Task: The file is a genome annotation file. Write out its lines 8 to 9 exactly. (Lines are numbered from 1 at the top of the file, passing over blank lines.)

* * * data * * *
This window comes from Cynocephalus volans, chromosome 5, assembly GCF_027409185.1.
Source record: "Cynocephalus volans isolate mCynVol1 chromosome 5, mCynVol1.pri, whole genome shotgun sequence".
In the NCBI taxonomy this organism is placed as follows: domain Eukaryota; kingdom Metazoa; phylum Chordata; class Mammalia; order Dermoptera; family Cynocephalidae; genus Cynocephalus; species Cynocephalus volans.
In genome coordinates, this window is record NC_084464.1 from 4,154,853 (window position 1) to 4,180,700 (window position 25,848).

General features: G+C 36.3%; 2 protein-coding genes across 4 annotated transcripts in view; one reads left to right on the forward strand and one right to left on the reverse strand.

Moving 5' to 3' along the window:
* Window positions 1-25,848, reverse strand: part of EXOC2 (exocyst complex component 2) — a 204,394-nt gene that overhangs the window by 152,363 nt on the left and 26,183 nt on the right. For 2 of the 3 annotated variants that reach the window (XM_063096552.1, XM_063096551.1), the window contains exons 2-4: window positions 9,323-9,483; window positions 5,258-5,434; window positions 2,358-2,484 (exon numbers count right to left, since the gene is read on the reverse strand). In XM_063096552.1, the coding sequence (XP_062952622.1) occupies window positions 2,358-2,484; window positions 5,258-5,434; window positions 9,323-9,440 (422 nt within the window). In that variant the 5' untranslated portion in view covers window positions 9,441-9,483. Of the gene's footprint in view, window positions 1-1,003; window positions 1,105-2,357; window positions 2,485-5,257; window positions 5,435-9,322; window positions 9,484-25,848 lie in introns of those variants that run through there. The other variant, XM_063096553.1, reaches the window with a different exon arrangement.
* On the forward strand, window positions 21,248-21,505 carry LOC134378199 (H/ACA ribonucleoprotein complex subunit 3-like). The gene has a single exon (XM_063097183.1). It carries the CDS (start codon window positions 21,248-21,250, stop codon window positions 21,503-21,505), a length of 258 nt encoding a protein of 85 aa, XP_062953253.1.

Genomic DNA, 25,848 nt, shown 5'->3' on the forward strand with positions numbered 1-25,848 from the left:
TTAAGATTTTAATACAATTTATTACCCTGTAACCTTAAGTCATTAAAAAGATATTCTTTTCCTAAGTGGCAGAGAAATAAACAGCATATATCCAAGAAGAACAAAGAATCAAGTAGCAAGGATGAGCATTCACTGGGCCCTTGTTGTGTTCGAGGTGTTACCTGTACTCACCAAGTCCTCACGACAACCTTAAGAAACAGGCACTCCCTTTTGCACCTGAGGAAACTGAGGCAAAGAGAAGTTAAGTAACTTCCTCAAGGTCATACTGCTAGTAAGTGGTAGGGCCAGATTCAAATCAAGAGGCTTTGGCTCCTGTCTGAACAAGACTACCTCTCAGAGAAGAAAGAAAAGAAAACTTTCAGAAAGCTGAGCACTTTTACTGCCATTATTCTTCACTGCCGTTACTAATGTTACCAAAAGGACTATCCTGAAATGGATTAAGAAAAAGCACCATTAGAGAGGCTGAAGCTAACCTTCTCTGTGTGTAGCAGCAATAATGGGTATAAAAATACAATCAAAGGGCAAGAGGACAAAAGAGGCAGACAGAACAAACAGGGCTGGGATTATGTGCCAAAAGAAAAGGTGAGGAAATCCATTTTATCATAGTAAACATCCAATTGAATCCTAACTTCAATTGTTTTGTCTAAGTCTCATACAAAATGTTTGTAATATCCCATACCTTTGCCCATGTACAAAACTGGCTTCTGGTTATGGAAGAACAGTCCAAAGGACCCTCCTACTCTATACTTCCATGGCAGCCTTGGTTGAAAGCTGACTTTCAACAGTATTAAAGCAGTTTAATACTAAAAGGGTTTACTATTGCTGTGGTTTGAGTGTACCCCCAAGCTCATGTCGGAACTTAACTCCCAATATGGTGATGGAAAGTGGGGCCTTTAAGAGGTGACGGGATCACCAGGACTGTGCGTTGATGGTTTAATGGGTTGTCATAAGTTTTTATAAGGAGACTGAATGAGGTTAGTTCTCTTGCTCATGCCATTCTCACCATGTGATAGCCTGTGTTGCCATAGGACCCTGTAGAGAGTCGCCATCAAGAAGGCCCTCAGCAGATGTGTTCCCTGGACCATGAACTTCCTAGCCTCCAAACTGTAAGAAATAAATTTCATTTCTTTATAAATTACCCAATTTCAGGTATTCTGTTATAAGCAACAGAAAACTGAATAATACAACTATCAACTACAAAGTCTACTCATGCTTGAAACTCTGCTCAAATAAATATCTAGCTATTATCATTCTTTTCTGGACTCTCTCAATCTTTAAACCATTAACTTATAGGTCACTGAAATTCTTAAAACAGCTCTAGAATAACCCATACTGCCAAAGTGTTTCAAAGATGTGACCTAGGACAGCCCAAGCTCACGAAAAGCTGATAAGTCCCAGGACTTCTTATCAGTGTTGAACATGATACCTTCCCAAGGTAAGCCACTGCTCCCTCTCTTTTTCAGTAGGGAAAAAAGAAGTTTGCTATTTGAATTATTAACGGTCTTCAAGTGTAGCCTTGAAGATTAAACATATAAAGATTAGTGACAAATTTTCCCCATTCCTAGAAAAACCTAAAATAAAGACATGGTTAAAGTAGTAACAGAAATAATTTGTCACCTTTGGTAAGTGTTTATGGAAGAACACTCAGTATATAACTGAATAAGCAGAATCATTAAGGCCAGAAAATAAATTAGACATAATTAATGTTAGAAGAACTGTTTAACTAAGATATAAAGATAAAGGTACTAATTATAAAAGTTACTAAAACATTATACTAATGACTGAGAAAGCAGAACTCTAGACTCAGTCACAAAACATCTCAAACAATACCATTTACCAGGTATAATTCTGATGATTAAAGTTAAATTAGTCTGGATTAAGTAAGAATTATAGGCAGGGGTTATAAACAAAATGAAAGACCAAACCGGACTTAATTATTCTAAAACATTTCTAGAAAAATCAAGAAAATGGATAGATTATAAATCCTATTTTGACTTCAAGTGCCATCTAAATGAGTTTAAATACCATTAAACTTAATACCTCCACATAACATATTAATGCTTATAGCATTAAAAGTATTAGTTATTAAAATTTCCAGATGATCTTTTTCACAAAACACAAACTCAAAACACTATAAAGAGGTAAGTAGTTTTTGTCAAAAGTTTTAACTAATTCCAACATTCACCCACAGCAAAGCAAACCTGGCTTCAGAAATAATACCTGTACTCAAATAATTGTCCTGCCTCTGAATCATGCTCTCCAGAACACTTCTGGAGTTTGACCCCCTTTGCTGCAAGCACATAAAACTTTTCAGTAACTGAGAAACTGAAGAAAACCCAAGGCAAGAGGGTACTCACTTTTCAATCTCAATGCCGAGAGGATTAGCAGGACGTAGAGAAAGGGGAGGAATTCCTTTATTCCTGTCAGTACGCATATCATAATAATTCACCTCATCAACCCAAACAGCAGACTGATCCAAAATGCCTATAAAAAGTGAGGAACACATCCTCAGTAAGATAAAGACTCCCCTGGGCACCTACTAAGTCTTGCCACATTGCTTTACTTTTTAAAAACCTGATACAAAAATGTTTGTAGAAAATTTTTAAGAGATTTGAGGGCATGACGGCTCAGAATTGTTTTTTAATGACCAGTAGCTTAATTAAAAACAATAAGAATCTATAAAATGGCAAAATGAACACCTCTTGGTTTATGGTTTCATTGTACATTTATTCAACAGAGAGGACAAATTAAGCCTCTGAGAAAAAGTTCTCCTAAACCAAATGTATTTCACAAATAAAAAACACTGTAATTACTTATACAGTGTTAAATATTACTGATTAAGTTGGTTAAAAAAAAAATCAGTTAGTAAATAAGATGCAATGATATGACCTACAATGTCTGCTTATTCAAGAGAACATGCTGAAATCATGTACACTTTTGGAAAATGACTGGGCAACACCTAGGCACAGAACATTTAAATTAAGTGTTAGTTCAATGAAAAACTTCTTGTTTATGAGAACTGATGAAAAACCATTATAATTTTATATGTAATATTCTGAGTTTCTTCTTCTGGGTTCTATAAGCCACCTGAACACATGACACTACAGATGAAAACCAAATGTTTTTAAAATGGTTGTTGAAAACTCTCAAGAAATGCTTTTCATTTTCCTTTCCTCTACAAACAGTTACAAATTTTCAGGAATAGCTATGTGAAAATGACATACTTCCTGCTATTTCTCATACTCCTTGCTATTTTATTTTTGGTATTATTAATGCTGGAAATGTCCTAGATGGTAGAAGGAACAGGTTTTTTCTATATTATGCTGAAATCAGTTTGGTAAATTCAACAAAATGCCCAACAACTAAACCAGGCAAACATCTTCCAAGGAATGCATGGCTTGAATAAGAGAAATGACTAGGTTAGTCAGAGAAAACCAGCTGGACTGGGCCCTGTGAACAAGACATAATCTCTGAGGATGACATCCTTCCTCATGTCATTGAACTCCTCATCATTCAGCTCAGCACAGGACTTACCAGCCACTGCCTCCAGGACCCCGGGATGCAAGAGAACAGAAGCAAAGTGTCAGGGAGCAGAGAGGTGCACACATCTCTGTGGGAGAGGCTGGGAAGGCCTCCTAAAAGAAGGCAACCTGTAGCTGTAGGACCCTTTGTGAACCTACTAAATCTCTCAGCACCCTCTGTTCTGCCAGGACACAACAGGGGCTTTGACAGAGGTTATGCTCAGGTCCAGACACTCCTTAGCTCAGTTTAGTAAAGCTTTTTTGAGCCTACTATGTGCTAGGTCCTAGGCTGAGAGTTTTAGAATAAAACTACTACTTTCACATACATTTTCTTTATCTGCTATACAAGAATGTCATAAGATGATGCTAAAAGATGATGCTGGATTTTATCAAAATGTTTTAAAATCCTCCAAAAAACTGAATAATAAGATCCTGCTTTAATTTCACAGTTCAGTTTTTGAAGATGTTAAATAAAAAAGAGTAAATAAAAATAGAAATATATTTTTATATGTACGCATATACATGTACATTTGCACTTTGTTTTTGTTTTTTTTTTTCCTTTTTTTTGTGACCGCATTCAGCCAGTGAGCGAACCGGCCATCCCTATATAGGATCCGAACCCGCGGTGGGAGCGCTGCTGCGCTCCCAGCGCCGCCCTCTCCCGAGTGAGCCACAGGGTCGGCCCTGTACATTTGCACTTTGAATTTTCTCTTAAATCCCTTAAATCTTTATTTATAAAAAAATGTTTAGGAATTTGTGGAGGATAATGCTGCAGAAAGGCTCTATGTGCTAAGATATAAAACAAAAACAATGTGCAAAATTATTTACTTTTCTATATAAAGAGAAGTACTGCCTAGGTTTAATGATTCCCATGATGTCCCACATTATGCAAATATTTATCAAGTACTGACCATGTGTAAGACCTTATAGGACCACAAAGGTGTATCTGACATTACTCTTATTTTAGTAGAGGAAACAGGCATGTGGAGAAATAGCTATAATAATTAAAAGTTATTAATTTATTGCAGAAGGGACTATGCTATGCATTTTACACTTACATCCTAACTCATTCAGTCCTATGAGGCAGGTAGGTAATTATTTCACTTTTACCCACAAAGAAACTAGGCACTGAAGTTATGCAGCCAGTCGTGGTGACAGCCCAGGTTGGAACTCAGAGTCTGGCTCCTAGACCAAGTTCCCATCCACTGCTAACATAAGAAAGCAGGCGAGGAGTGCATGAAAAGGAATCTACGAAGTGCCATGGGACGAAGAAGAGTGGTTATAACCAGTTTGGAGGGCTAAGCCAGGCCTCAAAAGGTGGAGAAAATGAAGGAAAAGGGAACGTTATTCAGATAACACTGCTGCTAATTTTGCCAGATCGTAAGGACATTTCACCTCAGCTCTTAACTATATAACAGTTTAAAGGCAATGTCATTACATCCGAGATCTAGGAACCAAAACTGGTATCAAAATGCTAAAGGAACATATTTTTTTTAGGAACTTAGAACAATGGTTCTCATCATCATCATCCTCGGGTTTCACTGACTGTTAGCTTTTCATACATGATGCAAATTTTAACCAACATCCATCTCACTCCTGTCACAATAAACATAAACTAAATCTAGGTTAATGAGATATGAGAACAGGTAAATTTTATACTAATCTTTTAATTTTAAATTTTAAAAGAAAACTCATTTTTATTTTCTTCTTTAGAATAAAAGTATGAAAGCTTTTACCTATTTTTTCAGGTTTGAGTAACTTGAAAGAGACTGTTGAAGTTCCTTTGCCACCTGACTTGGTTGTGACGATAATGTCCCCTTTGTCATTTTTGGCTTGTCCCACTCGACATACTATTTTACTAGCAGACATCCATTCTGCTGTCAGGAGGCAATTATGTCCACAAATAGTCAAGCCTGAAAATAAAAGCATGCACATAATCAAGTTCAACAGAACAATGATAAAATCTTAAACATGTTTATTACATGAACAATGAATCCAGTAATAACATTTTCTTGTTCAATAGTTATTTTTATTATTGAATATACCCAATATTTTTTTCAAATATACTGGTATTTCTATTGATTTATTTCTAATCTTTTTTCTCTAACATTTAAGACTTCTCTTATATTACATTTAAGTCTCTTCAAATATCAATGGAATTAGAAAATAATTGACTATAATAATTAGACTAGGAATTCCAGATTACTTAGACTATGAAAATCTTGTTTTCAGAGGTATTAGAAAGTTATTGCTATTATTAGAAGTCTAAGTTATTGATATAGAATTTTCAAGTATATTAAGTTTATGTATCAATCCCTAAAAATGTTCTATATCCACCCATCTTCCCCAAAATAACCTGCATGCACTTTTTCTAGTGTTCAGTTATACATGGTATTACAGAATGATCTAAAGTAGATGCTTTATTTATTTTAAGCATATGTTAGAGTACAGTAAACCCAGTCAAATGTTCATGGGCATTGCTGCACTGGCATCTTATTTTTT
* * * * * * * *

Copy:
* On the forward strand, window positions 21,248-21,505 carry LOC134378199 (H/ACA ribonucleoprotein complex subunit 3-like). The gene has a single exon (XM_063097183.1). It carries the CDS (start codon window positions 21,248-21,250, stop codon window positions 21,503-21,505), a length of 258 nt encoding a protein of 85 aa, XP_062953253.1.

Genomic DNA, 25,848 nt, shown 5'->3' on the forward strand with positions numbered 1-25,848 from the left: